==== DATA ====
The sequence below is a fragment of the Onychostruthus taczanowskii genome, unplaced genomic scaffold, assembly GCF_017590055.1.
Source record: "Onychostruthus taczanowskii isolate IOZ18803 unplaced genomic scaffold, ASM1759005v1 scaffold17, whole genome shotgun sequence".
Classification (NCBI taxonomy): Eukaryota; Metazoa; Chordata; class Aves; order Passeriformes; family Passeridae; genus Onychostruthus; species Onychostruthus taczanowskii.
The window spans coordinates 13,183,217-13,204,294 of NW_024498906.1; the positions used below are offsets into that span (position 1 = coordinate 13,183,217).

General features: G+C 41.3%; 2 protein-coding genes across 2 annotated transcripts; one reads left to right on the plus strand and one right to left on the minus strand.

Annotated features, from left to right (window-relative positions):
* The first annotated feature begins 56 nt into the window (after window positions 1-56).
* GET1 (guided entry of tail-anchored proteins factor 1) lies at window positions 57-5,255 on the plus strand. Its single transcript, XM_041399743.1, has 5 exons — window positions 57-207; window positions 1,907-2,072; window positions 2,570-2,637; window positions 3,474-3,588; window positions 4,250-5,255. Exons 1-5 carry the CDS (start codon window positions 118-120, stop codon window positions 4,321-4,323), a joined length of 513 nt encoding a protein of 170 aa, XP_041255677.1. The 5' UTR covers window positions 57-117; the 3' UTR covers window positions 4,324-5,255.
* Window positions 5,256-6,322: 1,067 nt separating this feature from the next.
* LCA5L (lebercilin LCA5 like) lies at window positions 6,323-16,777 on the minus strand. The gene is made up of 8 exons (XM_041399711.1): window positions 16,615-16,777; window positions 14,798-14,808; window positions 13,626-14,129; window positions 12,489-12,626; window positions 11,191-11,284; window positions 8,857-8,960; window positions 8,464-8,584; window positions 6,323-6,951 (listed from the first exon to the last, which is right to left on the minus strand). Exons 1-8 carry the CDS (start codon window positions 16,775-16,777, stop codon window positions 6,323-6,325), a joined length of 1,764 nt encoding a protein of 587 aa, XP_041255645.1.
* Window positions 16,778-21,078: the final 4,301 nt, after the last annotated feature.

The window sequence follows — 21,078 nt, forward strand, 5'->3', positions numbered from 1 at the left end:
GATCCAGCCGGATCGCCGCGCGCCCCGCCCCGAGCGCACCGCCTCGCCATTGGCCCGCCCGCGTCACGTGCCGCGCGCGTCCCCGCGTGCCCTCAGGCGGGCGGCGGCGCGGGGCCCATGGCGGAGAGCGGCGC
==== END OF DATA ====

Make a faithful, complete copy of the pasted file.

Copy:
The sequence below is a fragment of the Onychostruthus taczanowskii genome, unplaced genomic scaffold, assembly GCF_017590055.1.
Source record: "Onychostruthus taczanowskii isolate IOZ18803 unplaced genomic scaffold, ASM1759005v1 scaffold17, whole genome shotgun sequence".
Classification (NCBI taxonomy): Eukaryota; Metazoa; Chordata; class Aves; order Passeriformes; family Passeridae; genus Onychostruthus; species Onychostruthus taczanowskii.
The window spans coordinates 13,183,217-13,204,294 of NW_024498906.1; the positions used below are offsets into that span (position 1 = coordinate 13,183,217).

General features: G+C 41.3%; 2 protein-coding genes across 2 annotated transcripts; one reads left to right on the plus strand and one right to left on the minus strand.

Annotated features, from left to right (window-relative positions):
* The first annotated feature begins 56 nt into the window (after window positions 1-56).
* GET1 (guided entry of tail-anchored proteins factor 1) lies at window positions 57-5,255 on the plus strand. Its single transcript, XM_041399743.1, has 5 exons — window positions 57-207; window positions 1,907-2,072; window positions 2,570-2,637; window positions 3,474-3,588; window positions 4,250-5,255. Exons 1-5 carry the CDS (start codon window positions 118-120, stop codon window positions 4,321-4,323), a joined length of 513 nt encoding a protein of 170 aa, XP_041255677.1. The 5' UTR covers window positions 57-117; the 3' UTR covers window positions 4,324-5,255.
* Window positions 5,256-6,322: 1,067 nt separating this feature from the next.
* LCA5L (lebercilin LCA5 like) lies at window positions 6,323-16,777 on the minus strand. The gene is made up of 8 exons (XM_041399711.1): window positions 16,615-16,777; window positions 14,798-14,808; window positions 13,626-14,129; window positions 12,489-12,626; window positions 11,191-11,284; window positions 8,857-8,960; window positions 8,464-8,584; window positions 6,323-6,951 (listed from the first exon to the last, which is right to left on the minus strand). Exons 1-8 carry the CDS (start codon window positions 16,775-16,777, stop codon window positions 6,323-6,325), a joined length of 1,764 nt encoding a protein of 587 aa, XP_041255645.1.
* Window positions 16,778-21,078: the final 4,301 nt, after the last annotated feature.

The window sequence follows — 21,078 nt, forward strand, 5'->3', positions numbered from 1 at the left end:
GATCCAGCCGGATCGCCGCGCGCCCCGCCCCGAGCGCACCGCCTCGCCATTGGCCCGCCCGCGTCACGTGCCGCGCGCGTCCCCGCGTGCCCTCAGGCGGGCGGCGGCGCGGGGCCCATGGCGGAGAGCGGCGC